An example of the tightrope that Salituro must walk as the intermediary between talents and suits: Last week, regarding the blown call that cost the Saints their season, Roger Goodell said (or, at least, appeared to say) that he’d talked to Sean Payton and Saints players about it. Saints receiver Michael Thomas disputed that he’d talked to them. It’s been established since the days of Bill Simmons that calling Goodell the L-Word is a third rail for ESPN’ers, but it’s nonetheless a topic that fans expect shows like First Take to be passionate about. It thus becomes a challenge for Salituro pertaining to the nuance of the wording the talents can and can’t use. Ultimately, the NFL “clarified” via ESPN reporter Mike Triplett that Goodell had in fact not talked to the players, and claimed there was a misunderstanding of the punctuation, which changed the meaning of what he said.
An obvious question that readers may have is how everyone here is praising the journalistic bona fides of an editor for a show like First Take, in which the hosts are frequently engaged in WWE-style feuds with athletes and/or fanbases. The answer, which may be satisfying to some but not others, is that there is something of a roving separation of church and state, wherein the actual sports conversations — legacy, trades, blame, credit, etc. — are the entertainment portion of the menu but the sensitive topics involving race, social justice, crime, etc. are treated with journalistic rigor.
“One of the things that I’ve come to appreciate is I don’t necessarily have to agree with everything or endorse it, but I recognize that the landscape changed,” Salituro says. “One of the things I’ve prided myself on is my ability to adjust. Journalism in 2019 is different than it was even three years ago, let alone 5-10-15-20 years ago or in the 70s. That doesn’t necessarily mean it’s better, but it is what it is and you try your best.”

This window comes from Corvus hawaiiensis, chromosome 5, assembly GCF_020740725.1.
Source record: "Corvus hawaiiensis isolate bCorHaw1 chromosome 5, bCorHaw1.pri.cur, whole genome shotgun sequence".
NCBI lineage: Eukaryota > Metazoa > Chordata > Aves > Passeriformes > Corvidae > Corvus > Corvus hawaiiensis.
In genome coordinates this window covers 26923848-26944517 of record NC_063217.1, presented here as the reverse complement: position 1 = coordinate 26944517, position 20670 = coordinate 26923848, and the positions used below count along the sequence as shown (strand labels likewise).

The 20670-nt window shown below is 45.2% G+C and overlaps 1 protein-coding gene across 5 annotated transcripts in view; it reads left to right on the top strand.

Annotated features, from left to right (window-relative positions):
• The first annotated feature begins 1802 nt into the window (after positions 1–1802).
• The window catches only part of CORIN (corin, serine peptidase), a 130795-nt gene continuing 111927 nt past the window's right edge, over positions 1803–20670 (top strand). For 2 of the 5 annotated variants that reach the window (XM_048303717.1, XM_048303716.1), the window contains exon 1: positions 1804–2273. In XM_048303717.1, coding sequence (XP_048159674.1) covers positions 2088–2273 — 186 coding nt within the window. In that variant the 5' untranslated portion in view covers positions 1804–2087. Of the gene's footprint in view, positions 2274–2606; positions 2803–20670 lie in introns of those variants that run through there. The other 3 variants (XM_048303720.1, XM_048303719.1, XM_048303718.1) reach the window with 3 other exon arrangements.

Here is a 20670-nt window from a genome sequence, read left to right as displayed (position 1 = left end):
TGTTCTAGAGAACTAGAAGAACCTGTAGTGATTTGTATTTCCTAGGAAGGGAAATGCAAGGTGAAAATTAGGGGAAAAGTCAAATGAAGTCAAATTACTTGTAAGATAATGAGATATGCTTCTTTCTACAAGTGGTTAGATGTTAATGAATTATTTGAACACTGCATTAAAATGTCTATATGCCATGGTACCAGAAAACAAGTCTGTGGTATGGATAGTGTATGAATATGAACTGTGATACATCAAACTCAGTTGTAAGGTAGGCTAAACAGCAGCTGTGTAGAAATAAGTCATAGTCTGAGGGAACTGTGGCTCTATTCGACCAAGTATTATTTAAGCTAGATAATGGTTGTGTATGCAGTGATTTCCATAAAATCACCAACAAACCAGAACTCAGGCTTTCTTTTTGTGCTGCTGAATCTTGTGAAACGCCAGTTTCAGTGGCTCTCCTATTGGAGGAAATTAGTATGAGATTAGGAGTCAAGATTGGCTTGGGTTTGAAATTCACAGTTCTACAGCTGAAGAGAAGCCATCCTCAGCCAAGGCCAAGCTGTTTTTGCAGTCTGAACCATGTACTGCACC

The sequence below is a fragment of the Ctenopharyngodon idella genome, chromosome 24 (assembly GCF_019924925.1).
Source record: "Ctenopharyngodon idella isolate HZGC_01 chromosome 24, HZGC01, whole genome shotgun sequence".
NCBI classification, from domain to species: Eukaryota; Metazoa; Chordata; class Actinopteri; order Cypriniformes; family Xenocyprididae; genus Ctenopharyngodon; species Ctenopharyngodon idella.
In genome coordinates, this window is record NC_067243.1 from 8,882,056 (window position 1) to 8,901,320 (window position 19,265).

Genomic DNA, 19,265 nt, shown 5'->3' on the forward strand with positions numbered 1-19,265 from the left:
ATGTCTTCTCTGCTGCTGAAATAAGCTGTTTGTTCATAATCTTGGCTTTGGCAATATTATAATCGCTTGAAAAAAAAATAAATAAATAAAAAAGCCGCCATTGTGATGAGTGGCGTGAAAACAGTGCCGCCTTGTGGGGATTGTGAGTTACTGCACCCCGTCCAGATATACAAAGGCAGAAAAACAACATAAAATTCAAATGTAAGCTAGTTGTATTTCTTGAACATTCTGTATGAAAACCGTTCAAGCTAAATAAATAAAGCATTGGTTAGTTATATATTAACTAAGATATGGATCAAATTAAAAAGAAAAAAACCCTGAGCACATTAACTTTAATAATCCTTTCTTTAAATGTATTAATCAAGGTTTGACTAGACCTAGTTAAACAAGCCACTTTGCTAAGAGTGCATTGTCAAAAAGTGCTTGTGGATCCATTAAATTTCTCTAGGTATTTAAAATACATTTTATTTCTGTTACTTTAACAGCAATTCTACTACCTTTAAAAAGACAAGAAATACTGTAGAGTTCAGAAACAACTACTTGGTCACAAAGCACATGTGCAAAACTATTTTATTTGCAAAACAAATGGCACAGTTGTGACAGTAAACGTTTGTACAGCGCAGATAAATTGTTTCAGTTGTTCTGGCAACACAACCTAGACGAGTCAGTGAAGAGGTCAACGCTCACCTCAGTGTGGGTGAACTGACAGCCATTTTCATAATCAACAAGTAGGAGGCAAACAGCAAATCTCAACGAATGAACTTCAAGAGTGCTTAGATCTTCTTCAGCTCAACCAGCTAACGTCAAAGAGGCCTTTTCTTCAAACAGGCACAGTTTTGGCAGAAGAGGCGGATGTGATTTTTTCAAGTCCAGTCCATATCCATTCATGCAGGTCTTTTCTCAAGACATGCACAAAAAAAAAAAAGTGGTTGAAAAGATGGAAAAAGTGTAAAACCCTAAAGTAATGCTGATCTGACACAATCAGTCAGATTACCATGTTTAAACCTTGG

He continues: “I try my best to keep them within parameters, to make them as compelling and journalistically sound as possible. I don’t agree with everything that’s said on the air, but I’m there to be somebody they can bounce something off of and provide boundaries when needed. We have discussions afterwards when things don’t go perfectly, but that was always the case, even before we got to this point. That’s what editors are there for.”
Salituro also went out of his way to praise Skip Bayless for his work ethic and also his understanding of how “flashpoint” topic selection drives engagement. “I loved working with Skip,” Salituro says. “I know what opinions people might have of Skip. No one works harder, no one is more locked in, and Skip taught me something about a term he calls ‘flashpoints’ — stories with flashpoints are what interest people these days. If you watch CNN or MSNBC every night as I do you see stories with flashpoints. That’s what people are talking about.”
There are a few ways that Salituro’s flashpoints permeate the company. Working under the content umbrella of ESPN VP Dave Roberts, he contributes to Get Up and 6PM SportsCenter. Get Up has its own staff that mostly works autonomously, but Salituro still provides some topic selection and will work with them to pivot on a dime if news breaks during the show, like Urban Meyer officially leaving Ohio State or Josh Gordon stepping away from the Patriots. With 6PM SportsCenter, you can see how over the past year it has evolved to look more like cable news, with flashpoint chyrons and Sage Steele and Kevin Negandhi soliciting thoughts on them from various reporters, analysts, and opinionists.